Mathematics Stack Exchange is a question and answer site for people studying math at any level and professionals in related fields. It's 100% free, no registration required.

Sign up
Here's how it works:
  1. Anybody can ask a question
  2. Anybody can answer
  3. The best answers are voted up and rise to the top

Let $F=\{\text{all functions}\ f:\mathbb{R} \rightarrow \mathbb{R}\}$. Then $ \nexists$ a bijection $\alpha: \mathbb{R}\rightarrow F$.

Why is this the case? I do not know why?

share|cite|improve this question
Are you familiar with cardinal arithmetic? – Git Gud Feb 3 '13 at 8:45
@GitGud No, unfortunately, I am not : ( – Q.matin Feb 3 '13 at 8:47
@GitGud What course do you start learning cardinality? Because I hear that all the time. I am taking real analysis now. – Q.matin Feb 3 '13 at 8:49
Usually in Discrete Mathematics and Elementary Set Theory. – Git Gud Feb 3 '13 at 8:51
up vote 7 down vote accepted

Assume there is a surjection $G:\mathbb R \to F$. Construct a function $h:\mathbb R \to \mathbb R$ as follows. $h(x)=1+[G(x)](x)$. Since $h\in F$ and $G$ is surjective it follows that there is some $y\in \mathbb R$ such that $G(y)=h$. But then $h(y)=1+[G(y)](y)=1 + h(y)$ which is nonsense. So, no surjection $G$ can exist and thus no bijections.

share|cite|improve this answer
Why exactly is it nonsense? Why is it not in the range? Also, why do you have an extra $(x)$ at the end in $h(x)=1+[G(x)](x)$? – Q.matin Feb 3 '13 at 9:09
how can it be that h(y)=1+h(y)??? – Ittay Weiss Feb 3 '13 at 9:11
Ohhh I see now! Thanks a lot Ittay! I also liked your use of the word "nonsense". Makes a strong point. Thanks again! – Q.matin Feb 3 '13 at 9:13
you are welcome :) – Ittay Weiss Feb 3 '13 at 9:51

Consider $S=\{1_A:A\subset \mathbb{R}\}$, ($1_A$ is characteristic function.)

Then $S\subset F$ and $S\approx \mathcal{P}(\mathbb{R}) $ Because $A\mapsto 1_A$ is bijection.

share|cite|improve this answer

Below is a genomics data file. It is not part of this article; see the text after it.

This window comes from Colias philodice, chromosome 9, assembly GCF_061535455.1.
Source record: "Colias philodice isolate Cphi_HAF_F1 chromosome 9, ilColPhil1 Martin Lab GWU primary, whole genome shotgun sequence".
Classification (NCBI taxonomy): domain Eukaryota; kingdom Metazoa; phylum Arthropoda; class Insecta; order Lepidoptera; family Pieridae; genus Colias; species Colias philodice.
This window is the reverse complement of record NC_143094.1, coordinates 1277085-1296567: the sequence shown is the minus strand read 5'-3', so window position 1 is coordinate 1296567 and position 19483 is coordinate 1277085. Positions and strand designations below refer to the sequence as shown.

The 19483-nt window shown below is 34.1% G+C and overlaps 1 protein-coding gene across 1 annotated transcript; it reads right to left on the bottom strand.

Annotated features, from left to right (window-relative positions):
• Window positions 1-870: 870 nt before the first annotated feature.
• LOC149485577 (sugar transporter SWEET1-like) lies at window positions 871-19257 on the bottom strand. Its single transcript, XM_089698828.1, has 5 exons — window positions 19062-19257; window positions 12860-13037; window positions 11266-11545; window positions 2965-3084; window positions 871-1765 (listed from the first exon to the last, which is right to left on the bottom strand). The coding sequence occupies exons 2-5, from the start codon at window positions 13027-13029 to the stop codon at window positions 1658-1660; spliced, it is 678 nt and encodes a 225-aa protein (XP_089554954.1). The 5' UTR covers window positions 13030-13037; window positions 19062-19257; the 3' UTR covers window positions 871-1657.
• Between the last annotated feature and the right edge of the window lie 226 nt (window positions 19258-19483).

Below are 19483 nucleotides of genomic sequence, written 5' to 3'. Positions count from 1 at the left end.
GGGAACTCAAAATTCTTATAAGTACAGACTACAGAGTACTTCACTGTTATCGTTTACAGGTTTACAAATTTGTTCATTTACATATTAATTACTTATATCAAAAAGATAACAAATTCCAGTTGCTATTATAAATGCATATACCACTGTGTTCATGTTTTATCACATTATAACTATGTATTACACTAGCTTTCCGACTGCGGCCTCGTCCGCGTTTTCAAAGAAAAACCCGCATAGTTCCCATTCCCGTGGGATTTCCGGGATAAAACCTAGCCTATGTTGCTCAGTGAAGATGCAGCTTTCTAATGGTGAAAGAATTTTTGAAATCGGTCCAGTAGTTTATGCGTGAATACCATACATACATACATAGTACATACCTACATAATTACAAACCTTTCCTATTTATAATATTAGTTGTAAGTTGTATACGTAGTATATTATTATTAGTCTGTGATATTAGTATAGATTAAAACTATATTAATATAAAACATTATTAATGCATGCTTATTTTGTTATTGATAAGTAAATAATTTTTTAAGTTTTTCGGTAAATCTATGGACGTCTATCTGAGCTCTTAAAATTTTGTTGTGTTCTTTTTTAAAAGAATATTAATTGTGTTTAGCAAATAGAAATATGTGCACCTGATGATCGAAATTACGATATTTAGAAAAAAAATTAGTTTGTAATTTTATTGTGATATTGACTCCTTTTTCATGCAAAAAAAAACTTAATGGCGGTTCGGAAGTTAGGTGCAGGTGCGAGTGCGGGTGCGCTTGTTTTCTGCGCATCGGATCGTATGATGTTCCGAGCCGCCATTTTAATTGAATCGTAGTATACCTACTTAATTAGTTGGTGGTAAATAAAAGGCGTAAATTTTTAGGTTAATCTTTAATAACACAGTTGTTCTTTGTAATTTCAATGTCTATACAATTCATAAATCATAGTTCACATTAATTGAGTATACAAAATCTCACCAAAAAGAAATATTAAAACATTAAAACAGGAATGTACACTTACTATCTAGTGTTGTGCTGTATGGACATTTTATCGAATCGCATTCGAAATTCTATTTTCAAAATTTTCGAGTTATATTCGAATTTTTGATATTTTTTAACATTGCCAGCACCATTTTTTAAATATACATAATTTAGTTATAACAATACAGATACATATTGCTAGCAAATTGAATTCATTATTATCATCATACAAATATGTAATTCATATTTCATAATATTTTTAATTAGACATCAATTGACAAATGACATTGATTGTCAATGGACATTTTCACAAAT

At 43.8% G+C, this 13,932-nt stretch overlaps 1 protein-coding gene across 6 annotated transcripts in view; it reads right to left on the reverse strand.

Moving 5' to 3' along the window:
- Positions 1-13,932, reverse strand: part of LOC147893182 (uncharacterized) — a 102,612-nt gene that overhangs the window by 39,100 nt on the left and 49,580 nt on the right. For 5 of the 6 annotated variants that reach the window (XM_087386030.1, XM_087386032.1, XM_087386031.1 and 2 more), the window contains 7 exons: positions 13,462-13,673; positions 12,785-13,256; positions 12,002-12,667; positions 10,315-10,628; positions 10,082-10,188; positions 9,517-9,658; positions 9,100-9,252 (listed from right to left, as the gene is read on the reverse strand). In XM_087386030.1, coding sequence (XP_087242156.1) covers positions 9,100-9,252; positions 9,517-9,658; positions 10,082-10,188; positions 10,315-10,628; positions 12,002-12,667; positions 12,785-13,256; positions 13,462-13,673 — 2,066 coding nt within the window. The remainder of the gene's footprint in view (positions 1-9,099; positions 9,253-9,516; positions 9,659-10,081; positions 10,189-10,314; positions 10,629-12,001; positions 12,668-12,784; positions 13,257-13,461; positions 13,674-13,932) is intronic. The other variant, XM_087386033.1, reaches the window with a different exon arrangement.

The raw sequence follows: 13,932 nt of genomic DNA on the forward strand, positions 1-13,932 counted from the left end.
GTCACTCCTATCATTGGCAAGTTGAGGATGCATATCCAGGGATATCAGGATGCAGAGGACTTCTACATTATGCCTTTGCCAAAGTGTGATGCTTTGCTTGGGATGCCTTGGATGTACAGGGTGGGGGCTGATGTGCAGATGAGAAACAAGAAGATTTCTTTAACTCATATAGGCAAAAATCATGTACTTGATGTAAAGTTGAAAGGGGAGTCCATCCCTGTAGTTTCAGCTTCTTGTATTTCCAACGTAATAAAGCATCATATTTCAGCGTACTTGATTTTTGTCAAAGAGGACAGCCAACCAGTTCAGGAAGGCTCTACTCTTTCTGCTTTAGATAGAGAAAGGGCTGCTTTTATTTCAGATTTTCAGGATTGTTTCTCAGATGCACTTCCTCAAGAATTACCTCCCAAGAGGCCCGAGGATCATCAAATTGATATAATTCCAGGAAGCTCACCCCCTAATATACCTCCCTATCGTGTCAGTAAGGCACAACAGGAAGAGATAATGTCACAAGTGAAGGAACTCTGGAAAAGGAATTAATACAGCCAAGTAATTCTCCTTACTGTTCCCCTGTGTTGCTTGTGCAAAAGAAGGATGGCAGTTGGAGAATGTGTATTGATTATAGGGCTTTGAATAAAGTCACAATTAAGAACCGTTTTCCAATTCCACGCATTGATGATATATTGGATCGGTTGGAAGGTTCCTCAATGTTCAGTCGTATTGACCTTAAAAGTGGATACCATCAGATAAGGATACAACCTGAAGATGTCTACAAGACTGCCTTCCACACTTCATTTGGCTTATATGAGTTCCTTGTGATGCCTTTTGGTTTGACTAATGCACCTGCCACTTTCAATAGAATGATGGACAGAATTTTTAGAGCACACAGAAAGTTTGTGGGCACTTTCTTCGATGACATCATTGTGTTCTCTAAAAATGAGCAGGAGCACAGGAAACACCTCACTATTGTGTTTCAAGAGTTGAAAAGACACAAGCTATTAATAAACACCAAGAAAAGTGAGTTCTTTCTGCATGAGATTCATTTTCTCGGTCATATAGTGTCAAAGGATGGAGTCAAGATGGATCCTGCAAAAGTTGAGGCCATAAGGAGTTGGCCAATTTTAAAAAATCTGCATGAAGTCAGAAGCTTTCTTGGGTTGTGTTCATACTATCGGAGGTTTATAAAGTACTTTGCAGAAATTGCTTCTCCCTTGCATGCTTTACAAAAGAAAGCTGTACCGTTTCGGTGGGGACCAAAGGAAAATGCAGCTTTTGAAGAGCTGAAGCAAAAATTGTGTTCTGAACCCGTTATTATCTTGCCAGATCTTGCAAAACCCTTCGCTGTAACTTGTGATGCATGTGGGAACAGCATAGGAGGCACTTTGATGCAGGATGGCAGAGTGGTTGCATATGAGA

Thanks Tetori ! – Q.matin Feb 3 '13 at 9:16

This can be proved by diagonalization. If we have a map $\alpha : \mathbb{R} \to F$, then define a function $g : \mathbb{R} \to \mathbb{R}$ by $g(x) = \alpha(x)(x) + 1$. Then $g$ is not in the range of $\alpha$. So no map $\alpha : \mathbb{R} \to F$ can be surjective.

share|cite|improve this answer
Why is it not in the range? – Q.matin Feb 3 '13 at 9:10
Suppose $g = \alpha(y)$ for some $y \in \mathbb{R}$. Then $g(y) = \alpha(y)(y)$. But we know from the definition of $g$ that $g(y) = \alpha(y)(y)+1$. – Ted Feb 3 '13 at 9:22
I see now. Thanks a lot Ted ! I wish I can have top two accepted answers. – Q.matin Feb 3 '13 at 9:24

First of all, $2^{\mathbb{R}}=\{\text{all functions }f:\mathbb{R}\to \{0,1\}\}$ has the same cardinality as the powerset of reals, i.e. $P(\mathbb{R})$. A bijection can be established by identifying each subset of $\mathbb{R}$ with its indicator function. It is known that $|P(\mathbb{R})|>|\mathbb{R}|$, i.e. there exists no one-to-one from $2^{\mathbb{R}}$ to $\mathbb{R}$. Now since you can identify $2^{\mathbb{R}}$ bijectively with a subset of $F$ (in the obvious way), then a bijection from $F$ to $\mathbb{R}$ would yield a contradiction, as its restriction to $2^{\mathbb{R}}$ would be a one-to-one map from $2^{\mathbb{R}}$ to $\mathbb{R}$, implying that $|P(\mathbb{R})|\leq |\mathbb{R}|$.

share|cite|improve this answer
Thanks Thomas ! – Q.matin Feb 3 '13 at 9:16

Your Answer


By posting your answer, you agree to the privacy policy and terms of service.

Not the answer you're looking for? Browse other questions tagged or ask your own question.